Caroline Yongue's picture

Dear Maxinelizabeth, I am sorry to read of the heart condition that threatens your child's life and of the difficulties you are facing with anxiety and fear. Seeking a way to reconcile this is a huge step to freeing yourself of these burdens. Thank you for your willingness to ask. Pema Chodron's book: THE PLACES THAT SCARE YOU could be an important manual for you right now as you seek relief from these mental and emotional states that grip you. As we allow our minds to tighten around fear/anxiety/terror, our external world is projected through that filter. We project a frightening world even if there is nothing in the moment to be frightened of. These mind states can become habitual, keeping us from the present moment. If we train ourselves in and use the Tonglen Practice, we lovingly breathe this fear (or anxiety or terror) into our heart with the in-breath and with the out-breath we send a softening, something that will ease - attempting to do this without judgement. Breathe in fear, breathe out ease, allowing the softening to happen. We may uncover sadness or grief which has a softer, more tender feel than fear. We can then breathe in sadness and grief into our heart space and breathe out ease, further releasing the grip of fear and anxiety. Whenever there is tightness of body, mind or emotion, we can use this technique to soften and bring us back to the present moment. If we become trapped by the non-meritorious habitual pattern, we lose out on the precious pure moment(s) that is free from any worry at all. After you have become comfortable with using Tonglen Practice for yourself, you might use it to ease the discomfort of others. Start with yourself. This won't take away the illness of your child. But, it may allow you to have more pure loving moments with him, free from fear and anxiety. You may learn to make the Tonglen Practice a new meritorious habit. As I do the Tonglen Practice for you, Maxinelizabeth, I breathe in fear and anxiety and send you a softening of ease and tenderness. Many blessings to you and your son. Caroline

Peter L. Albrecht's picture

I'd like to make one suggestion concerning "Five Wishes": have the document reviewed by an attorney practicing in the jurisdiction in which you live. While the instructions state that if you live in one of the specified jurisdictions (40 states plus the District of Columbia), Five Wishes"substantially meets" that jurisdiction's legal requirements, and will be "legal and valid", "substantial" compliance is not "compliance". If there were a dispute among family members - and sadly that is not all that unusual - "substantial" compliance with, for example, such requirements as notarization in a specific form, might not hold up, and the Five Wishes document might be ineffective to prevent, for example, "heroic means" to extend physical existence.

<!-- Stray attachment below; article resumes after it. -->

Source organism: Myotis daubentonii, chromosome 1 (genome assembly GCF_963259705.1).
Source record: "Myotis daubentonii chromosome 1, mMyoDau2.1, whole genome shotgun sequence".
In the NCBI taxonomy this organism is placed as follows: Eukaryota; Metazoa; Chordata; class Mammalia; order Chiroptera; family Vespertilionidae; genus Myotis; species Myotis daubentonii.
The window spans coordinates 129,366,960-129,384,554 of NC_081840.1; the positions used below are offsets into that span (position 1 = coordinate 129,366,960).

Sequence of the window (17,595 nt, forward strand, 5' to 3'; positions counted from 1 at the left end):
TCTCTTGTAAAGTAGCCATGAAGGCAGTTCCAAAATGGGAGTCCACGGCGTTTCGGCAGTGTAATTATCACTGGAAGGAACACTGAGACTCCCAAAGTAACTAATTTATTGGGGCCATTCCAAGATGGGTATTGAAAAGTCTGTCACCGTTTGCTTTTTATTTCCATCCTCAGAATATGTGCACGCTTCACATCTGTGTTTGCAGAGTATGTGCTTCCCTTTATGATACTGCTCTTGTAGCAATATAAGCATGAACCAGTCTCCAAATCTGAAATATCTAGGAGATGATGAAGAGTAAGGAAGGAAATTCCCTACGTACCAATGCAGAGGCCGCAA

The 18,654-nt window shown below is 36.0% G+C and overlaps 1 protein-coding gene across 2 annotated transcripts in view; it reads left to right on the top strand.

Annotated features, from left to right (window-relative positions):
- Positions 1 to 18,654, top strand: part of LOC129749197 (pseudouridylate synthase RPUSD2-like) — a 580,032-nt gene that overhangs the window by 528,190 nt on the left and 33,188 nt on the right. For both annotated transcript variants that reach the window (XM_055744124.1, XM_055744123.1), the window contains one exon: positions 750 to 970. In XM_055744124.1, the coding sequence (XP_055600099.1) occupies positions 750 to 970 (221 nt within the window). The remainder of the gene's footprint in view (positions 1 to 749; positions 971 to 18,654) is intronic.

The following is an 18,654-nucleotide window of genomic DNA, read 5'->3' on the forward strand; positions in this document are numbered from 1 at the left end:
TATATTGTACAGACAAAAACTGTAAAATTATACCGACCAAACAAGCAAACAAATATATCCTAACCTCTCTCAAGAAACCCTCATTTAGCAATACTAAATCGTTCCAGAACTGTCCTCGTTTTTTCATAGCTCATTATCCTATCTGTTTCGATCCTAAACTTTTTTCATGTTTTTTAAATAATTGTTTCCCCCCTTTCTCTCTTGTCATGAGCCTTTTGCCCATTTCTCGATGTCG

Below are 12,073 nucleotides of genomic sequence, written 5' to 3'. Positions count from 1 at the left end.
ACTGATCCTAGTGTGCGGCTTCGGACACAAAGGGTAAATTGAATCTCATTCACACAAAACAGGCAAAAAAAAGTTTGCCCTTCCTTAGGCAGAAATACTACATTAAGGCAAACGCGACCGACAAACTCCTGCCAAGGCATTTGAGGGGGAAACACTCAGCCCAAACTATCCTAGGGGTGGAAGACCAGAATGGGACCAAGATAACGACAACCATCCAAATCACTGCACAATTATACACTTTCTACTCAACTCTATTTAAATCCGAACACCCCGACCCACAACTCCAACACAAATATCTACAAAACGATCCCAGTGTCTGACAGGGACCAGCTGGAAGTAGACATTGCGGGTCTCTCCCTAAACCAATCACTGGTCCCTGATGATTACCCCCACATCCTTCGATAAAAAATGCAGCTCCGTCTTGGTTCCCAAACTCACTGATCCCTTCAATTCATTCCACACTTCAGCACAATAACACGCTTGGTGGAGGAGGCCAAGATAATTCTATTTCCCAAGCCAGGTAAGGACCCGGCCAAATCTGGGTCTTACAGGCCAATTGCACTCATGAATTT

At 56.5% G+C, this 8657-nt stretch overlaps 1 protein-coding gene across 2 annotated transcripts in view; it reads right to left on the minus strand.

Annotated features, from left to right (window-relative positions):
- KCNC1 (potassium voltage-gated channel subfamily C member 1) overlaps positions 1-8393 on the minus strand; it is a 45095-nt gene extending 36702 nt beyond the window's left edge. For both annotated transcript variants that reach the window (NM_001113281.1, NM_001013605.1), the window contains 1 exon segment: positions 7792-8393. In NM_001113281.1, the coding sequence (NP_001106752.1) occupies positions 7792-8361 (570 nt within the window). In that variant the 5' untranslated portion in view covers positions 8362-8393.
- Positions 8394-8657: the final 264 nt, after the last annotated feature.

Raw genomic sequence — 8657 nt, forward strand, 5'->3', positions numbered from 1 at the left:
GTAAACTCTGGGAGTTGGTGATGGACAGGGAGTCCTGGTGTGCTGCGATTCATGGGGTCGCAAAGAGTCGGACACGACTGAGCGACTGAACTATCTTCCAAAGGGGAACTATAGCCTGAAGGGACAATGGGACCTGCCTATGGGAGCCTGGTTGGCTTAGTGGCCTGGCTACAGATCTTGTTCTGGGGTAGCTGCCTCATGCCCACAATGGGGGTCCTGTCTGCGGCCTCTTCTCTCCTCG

In addition to giving copies of Five Wishes to your health care agent and family members, give a copy to your attorney to keep with your will and other estate planning documents. (I've made an assumption that most people reading this will have a will and an attorney. Every person has an "estate plan" - if it is not spelled out in your will, it's the one prescribed by the statutes of the state you live in.)

Caroline Yongue's picture

Thank you, Peter, for these insights. It is important to review the different state documents to determine which best meets your needs. It is also important to speak with your loved ones, whoever will be carrying out your wishes to let them know how you want to be treated as you are dying and after death. If you speak with them now, you will (may) be able to answer their questions and lessen their fears. It is my experience that if loved ones understand your wishes, they are more likely to carry them out. The majority of people we work with do not have an "estate plan" and have not taken care of advance care directives. Many people cannot afford an attorney to assist in these preparations. At your recommendation, I just searched "North Carolina Estate Planning Laws". Thank you, it spells out the requirements for witnessing or notarizing these documents. To other folks out there who are reading this, at Peter's suggestion, check out the statutes for your state in regards to your "estate plan". Again, Peter, thank you. Caroline